Future of Windsor law mag in flux

One by one, student publications at the University of Windsor are disappearing from the campus.

The latest is The Lance, a university-wide student newspaper that has been forced to cease print publication due to financial problems.

Months prior to that, The OyeZ, a satirical magazine published by Windsor law students, was removed from circulation by the dean because of “offensive” material in the latest issue. However, it’s not clear what material the dean took offence to. She did not respond to our request for comment by press time.

In a letter to students obtained by The Windsor Star, dean Camille Cameron wrote: “I am writing regarding the decision today to withdraw from circulation available copies of OyeZ. That decision was taken because there was a comment in OyeZ that crossed a line. Looked at from the perspectives of many members of the public, our alumni, our donors, and our other friends and supporters, it was offensive and unacceptable. I do not mean that was the intention, but that was the effect.

“Material that is printed and disseminated in the name of Windsor Law has to take account of these reputational issues and concerns. I am responsible to our students and faculty, and also to a much wider constituency, thus I had to make the decision I did. I wish I had not been put in that position, but I was.”

In response, OyeZ editor-in-chief Lindsay Traves decided to stop the presses for the rest of the year and “likely indefinitely.” In her own letter to students, also obtained by the Star, Traves said she made the decision “due to administrative pressure and some hurdles that will take longer than a semester to overcome.”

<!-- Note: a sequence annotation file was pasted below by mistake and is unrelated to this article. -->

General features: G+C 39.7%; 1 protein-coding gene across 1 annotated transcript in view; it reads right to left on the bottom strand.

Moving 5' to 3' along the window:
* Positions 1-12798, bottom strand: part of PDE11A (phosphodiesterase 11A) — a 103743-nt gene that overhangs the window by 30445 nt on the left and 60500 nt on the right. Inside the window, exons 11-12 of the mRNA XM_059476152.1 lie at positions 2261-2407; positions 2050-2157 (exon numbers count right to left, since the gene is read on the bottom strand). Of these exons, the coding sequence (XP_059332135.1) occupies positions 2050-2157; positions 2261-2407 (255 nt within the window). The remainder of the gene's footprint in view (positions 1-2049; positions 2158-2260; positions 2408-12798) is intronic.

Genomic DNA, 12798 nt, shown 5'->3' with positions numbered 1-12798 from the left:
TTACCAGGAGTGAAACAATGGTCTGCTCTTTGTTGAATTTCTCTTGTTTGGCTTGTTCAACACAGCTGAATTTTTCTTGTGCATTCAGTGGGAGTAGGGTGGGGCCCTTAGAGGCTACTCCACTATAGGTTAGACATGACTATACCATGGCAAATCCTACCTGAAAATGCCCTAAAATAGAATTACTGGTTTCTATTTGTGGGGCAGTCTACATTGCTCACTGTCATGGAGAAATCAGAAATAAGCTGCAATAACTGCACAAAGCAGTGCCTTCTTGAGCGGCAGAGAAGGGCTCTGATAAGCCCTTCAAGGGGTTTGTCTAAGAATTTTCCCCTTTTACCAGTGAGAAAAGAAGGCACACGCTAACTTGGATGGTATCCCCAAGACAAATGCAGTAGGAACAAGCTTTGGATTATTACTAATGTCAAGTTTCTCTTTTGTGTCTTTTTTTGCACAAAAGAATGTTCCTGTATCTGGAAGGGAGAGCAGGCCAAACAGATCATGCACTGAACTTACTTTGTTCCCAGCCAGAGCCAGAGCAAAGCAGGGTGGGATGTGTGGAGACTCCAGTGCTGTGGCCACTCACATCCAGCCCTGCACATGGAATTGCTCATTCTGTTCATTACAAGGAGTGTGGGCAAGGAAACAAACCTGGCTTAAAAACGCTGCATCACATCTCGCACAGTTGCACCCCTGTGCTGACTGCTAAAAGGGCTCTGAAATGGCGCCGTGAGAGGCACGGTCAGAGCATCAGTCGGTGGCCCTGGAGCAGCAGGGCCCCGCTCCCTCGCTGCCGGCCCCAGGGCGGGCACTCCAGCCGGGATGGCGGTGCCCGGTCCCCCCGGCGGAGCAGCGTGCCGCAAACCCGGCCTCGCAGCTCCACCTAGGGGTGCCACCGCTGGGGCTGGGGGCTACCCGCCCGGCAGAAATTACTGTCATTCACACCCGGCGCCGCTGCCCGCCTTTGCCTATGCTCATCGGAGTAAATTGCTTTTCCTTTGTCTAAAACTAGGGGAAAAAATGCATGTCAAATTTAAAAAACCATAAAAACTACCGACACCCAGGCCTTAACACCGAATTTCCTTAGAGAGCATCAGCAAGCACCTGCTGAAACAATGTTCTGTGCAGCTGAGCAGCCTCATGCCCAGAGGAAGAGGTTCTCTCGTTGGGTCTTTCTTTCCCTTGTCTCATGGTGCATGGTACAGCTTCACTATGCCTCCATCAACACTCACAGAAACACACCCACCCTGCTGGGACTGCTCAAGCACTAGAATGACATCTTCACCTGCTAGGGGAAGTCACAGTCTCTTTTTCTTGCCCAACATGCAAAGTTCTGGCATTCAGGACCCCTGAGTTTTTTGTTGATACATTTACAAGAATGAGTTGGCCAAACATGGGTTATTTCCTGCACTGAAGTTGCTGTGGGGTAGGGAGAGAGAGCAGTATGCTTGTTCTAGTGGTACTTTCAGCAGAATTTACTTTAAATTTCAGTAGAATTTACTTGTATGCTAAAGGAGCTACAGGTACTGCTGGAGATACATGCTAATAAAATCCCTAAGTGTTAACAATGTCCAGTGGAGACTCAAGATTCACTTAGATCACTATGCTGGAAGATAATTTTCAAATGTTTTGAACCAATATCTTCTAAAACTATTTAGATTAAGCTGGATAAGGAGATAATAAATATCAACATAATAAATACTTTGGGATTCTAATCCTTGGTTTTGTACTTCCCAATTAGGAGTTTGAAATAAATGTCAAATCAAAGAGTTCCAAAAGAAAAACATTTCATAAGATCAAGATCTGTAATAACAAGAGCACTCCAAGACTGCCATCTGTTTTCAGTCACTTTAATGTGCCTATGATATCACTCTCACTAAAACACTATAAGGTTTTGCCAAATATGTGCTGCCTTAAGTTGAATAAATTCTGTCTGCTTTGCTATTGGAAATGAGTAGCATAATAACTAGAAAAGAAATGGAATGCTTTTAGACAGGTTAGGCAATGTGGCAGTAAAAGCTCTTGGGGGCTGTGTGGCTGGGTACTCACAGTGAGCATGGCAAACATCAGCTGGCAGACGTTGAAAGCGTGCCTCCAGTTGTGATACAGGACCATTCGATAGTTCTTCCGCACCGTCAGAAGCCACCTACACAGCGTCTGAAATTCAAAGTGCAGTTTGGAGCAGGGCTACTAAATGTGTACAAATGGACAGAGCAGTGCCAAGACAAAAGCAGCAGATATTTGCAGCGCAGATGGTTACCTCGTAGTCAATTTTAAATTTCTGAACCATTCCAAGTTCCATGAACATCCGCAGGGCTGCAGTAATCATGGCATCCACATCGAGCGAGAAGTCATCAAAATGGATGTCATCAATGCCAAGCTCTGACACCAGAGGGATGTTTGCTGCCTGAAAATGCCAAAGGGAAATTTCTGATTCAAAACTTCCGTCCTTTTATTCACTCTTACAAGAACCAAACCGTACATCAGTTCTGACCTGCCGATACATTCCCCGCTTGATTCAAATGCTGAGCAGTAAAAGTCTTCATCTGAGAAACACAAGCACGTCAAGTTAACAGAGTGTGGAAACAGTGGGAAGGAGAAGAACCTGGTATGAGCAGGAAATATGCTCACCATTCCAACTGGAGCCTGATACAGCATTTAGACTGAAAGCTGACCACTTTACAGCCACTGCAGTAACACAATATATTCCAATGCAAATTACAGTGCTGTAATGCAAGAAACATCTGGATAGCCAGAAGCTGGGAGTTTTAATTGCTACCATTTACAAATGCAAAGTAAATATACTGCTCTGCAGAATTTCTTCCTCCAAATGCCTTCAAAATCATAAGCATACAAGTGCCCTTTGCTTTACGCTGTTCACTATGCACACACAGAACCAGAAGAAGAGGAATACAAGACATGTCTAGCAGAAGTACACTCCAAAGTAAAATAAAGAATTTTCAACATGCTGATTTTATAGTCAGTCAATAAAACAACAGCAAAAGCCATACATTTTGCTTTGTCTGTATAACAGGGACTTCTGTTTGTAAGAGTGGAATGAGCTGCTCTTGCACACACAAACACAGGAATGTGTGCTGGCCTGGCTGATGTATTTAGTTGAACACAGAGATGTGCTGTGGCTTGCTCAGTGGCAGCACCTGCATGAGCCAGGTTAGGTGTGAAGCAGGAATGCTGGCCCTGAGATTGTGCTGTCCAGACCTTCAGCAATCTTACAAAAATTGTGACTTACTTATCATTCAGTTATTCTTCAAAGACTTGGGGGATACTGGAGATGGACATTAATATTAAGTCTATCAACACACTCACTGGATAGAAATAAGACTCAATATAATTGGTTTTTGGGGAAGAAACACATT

“I am pained by having to make this decision as a solid proponent for the idea that the students really do make the university experience what it is and should be,” she added.

Stefanie Pereira, former OyeZ editor-in-chief for the 2010-11 school year, says when she was editor there was more pressure from the students than the faculty’s administration to censor the content of the magazine.

“The pressure wasn’t too great from the school at all,” she says. “It was suggested that perhaps there would be a professor assigned to sort of oversee the publication to ensure that nothing was out of line.”

But no faculty member was ever put on staff, which Pereira suggests the school should try as an alternative to shutting down the satirical magazine that has existed since the law school’s establishment.

Pereira sympathizes with the OyeZ staff, adding it’s difficult to be funny without offending anyone.

“It’s a fine line when you’re the editor, and it became very stressful because you don’t want to offend anybody but at the same time you want to produce a quality magazine that’s funny,” she tells 4Students.

Pereira says the magazine is an important part of the law school because it provides an outlet for students to express themselves and get involved.

“It’s a good break from the academic aspect of law school, and it’s fun,” she says.

It’s also more than just a joke book, she adds, but serves as a way to discuss serious issues at the law school in a light-hearted way.

In an e-mail to 4Students, Traves said she hopes the magazine won’t disappear forever.

“I am graduating this June so I’m not sure what will happen in September but I hope my cohorts will be willing to bring back what I believe to be an integral part of the life at Windsor Law.”

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